I’ve still not written as well as I want to. I want to write so that the reader in Des Moines, Iowa, in Kowloon, China, in Cape Town, South Africa, can say, ‘You know, that’s the truth. I wasn’t there, and I wasn’t a six-foot black girl, but that’s the truth.’
I want my careless song to strike no minor key; no fiend to stand between my body’s Southern song – the fusion of the South, my body’s song and me.
Personally, I believe in self-determination, but in the context of one South Africa – so that my self-determination is based in this region, and with my people.
There is no more apartheid in South Africa than in the United States.
Even before the expansion of slave labor in the South and into the West, slavery was already an important source of northern profit, as was the already exploding slave trade in the Caribbean and South America. Banks capitalized the slave trade, and insurance companies underwrote it.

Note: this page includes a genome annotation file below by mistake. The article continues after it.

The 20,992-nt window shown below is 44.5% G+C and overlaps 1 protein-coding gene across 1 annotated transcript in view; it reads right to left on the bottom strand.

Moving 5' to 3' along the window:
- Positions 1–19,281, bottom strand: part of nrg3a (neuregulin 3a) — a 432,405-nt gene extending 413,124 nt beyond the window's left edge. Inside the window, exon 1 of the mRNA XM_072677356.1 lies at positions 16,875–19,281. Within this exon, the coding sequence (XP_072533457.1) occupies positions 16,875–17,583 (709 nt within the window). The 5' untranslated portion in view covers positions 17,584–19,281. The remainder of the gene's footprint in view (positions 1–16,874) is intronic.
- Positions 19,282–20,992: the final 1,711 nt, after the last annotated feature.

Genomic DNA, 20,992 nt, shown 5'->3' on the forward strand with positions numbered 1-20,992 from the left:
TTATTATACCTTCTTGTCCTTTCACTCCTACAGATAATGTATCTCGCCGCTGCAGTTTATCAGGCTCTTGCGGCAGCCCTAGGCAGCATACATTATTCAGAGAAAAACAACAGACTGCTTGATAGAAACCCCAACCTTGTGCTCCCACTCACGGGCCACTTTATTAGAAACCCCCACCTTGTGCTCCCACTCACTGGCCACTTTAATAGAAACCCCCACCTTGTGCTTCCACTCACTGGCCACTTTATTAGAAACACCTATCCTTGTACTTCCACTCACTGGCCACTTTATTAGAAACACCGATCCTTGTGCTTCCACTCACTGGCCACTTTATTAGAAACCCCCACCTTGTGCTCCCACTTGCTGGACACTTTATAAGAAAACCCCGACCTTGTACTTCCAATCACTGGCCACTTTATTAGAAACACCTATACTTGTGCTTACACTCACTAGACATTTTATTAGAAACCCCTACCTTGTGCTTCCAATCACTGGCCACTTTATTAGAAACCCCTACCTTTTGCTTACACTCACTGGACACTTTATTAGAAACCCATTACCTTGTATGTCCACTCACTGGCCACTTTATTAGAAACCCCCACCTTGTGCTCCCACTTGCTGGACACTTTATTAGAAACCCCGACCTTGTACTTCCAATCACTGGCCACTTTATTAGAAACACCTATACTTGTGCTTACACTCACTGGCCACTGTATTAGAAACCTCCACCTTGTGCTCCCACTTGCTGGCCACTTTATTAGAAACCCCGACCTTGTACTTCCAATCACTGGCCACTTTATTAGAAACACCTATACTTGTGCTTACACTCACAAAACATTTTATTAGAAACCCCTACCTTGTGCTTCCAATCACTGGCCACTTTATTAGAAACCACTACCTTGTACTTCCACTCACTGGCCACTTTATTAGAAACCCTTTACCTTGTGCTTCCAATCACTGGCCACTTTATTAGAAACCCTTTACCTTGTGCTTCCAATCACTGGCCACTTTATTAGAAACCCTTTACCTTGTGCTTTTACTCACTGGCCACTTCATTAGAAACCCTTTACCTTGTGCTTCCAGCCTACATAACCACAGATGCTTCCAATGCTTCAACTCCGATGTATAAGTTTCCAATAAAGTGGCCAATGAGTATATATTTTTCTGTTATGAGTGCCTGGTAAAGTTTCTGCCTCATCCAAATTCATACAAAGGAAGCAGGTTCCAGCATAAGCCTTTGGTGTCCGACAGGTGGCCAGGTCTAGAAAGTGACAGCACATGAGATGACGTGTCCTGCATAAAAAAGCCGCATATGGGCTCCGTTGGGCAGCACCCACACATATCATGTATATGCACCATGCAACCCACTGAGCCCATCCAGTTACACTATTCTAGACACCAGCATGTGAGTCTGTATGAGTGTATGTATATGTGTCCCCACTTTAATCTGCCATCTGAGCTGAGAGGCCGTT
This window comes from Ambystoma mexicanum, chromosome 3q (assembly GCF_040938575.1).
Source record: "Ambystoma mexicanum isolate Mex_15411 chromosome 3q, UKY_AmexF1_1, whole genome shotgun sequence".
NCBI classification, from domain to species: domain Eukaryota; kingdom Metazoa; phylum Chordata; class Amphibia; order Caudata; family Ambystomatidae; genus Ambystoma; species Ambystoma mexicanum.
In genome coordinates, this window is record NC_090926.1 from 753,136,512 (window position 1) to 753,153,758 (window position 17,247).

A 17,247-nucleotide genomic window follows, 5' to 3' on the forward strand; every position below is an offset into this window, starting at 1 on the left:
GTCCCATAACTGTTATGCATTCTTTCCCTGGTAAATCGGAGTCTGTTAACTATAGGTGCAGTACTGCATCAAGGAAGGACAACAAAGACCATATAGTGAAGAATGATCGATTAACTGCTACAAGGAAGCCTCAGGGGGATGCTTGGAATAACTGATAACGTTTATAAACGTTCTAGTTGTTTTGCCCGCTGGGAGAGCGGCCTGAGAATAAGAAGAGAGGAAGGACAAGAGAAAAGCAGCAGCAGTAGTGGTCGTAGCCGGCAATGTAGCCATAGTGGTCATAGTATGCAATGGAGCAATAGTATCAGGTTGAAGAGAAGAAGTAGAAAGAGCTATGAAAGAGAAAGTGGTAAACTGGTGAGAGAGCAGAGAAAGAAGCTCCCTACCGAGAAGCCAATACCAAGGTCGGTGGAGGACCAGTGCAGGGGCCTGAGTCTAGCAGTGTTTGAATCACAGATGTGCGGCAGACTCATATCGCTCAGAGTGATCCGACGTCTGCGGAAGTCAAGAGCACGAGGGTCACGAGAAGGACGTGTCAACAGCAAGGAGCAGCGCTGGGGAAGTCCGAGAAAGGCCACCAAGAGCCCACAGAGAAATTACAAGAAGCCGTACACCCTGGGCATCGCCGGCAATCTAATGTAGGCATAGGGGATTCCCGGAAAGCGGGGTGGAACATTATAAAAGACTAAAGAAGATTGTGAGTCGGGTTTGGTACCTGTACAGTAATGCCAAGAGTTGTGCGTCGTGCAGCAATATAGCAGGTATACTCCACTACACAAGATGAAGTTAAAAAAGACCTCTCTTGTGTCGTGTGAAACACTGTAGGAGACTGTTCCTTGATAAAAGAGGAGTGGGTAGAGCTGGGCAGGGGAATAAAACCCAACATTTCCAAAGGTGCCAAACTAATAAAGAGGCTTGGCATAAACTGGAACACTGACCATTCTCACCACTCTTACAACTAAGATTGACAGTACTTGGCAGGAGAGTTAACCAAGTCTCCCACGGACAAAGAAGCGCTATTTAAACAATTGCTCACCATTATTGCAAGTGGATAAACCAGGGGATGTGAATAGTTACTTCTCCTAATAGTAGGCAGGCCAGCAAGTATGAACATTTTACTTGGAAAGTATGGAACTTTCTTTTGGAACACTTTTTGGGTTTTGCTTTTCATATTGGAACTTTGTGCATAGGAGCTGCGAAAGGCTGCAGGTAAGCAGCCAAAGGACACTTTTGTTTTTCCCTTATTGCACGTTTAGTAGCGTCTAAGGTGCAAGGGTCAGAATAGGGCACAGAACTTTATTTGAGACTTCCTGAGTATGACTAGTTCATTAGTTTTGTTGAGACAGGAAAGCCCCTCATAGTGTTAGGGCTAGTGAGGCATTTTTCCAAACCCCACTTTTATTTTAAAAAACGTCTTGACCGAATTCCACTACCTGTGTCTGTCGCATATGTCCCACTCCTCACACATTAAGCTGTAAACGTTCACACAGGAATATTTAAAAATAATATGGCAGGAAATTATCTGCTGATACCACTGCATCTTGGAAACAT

When a pile of cups is tottering on the edge of the table and you warn that they will crash to the ground, in South Africa you are blamed when that happens.
My first years were spent living just as my forefathers had lived – roaming the green, rolling hills of what are now the states of South Dakota and Nebraska.
So such an American troops presence in Korea in the South and Japan, total some 100,000 should stay there forever, even after unification of Korean peninsula.
The peculiar fascination which the South held over my imagination and my limited capital decided me in favor of Atlanta University; so about the last of September I bade farewell to the friends and scenes of my boyhood and boarded a train for the South.
Black people comprehend the South. We understand its weight. It has rested on our backs… I knew that my heart would break if ever I put my foot down on that soil, moist, still, with old hurts. I had to face the fear/loathing at its source or it would consume me whole.